Whale Warrior at the Animal Rights Conference


Last night I had the honor of speaking at the Animal Rights 2011 National Conference about all of the tremendous work NRDC is doing to protect marine mammals.

Passion filled the room – passion for animals and passion for activism.  Amongst so many passionate people, I hoped my passion for the whales would shine through.  Lucky for me, I have been fortunate enough to work for both a great cause and a great organization; being passionate about our issues was the least of my concerns.  I was asked to be on a panel – along with Dr. Rosemarie White from the Sierra Club and Hillary Lehr from Rainforest Action Network – that explored overlap between the animal rights and environmental movements.  It gave me the perfect platform to describe a couple of NRDC’s campaigns to protect whales and other marine mammals.

Like NRDC’s victory in Laguna San Ignacio, where we defeated Mitsubishi’s plans to build a colossal salt factory on the banks of the world’s last untouched gray whale nursery.  And our ocean noise campaign, which targets the big three contributors to ocean noise pollution: commercial shipping, seismic surveys used by the oil and gas industry, and military sonar.  And our campaign to protect Bristol Bay, Alaska from the proposed Pebble Mine – a gigantic gold and copper mine that would jeopardize the tens millions of salmon upon which all life in the region relies, including whales, seals, grizzlies, eagles, wolves, Alaska Natives and commercial and sports fishermen.  



Gray whale photo credit: Joel Reynolds

I concluded by talking about our campaign to end commercial whaling.  There I had particularly good news to share: last week U.S. Secretary of Commerce Gary Locke declared Iceland in defiance of the international ban on commercial whaling (Iceland kills both endangered fin and minke whales for profit).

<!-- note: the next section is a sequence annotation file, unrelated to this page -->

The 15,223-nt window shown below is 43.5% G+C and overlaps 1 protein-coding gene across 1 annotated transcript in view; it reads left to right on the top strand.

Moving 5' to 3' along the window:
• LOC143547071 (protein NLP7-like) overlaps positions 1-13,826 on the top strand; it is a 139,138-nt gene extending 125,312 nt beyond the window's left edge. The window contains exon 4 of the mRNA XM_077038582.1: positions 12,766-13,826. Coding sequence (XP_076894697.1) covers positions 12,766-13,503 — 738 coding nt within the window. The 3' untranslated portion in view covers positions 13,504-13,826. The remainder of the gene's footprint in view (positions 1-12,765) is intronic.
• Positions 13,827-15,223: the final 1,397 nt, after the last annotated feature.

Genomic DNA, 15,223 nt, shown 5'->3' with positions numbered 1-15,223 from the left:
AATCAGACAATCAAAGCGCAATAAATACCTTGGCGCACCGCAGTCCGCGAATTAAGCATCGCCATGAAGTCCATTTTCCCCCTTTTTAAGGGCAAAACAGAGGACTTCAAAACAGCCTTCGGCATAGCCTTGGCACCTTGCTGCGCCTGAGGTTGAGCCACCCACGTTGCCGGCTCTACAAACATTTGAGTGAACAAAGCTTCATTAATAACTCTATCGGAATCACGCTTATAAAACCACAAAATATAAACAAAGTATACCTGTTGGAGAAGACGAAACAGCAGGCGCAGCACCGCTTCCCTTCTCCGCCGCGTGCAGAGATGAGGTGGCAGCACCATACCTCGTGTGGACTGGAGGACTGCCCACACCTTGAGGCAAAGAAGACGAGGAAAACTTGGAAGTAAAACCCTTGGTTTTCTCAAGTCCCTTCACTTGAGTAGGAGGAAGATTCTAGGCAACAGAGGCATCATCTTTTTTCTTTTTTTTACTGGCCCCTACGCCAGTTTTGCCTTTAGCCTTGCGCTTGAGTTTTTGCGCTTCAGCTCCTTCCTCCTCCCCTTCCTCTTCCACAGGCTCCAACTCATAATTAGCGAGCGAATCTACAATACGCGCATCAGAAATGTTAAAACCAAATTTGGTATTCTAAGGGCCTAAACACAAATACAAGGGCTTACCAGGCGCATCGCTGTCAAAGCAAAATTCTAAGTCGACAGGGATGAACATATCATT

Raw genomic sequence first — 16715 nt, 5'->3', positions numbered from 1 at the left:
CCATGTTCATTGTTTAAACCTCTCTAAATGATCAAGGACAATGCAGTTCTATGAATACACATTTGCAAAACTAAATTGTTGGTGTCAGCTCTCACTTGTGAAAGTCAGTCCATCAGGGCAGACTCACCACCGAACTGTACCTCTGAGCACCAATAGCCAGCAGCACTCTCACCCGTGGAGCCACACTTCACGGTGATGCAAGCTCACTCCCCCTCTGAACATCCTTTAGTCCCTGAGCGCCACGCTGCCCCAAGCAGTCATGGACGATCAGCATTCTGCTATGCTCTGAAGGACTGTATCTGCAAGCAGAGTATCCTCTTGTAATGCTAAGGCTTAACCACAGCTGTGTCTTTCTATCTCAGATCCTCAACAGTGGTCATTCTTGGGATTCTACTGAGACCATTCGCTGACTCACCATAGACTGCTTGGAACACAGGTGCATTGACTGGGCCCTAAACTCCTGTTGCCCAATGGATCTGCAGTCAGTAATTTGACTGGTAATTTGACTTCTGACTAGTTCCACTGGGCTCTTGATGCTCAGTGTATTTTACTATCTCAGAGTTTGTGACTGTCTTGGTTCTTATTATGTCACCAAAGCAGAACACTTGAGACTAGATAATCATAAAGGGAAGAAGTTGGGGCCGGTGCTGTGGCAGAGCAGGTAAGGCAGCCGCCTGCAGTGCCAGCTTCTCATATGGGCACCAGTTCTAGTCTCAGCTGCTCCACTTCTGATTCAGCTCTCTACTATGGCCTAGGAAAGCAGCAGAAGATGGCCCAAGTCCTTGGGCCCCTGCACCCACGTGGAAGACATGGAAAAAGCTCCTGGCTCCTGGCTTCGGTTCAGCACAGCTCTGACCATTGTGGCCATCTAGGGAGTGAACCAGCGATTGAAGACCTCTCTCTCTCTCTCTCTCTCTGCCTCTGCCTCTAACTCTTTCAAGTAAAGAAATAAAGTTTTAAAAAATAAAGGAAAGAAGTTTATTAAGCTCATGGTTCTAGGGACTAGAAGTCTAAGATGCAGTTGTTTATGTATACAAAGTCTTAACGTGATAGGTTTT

I needn’t have worried about being passionate enough.  It amazed me the number of people that approached me afterwards to thank me—and NRDC—for all the work we do to save the whales. 

What stuck with me most, though, was not the passion but the optimism among the crowd.  After the panel, I spoke with a young activist.  She told me about a great quote hanging on her refrigerator: something along the lines of not getting down about the things you can’t do, but instead concentrating on the things you can do.  Such a powerful statement.  Focus on what we can do.  

Optimism is key. I truly believe we do have the power to save the whales. Even in the face of seemingly insurmountable obstacles, it is imperitive to remember that our collective "can" is strong indeed. We have incredible power in our everyday lives; even the most mundane of our daily choices is a manifestation of the ideals we refuse to compromise. Overall, I think the conference provided inspiration to almost all of the attendees.  For me, it gave this legal whale warrior extra motivation to keep on fighting! 

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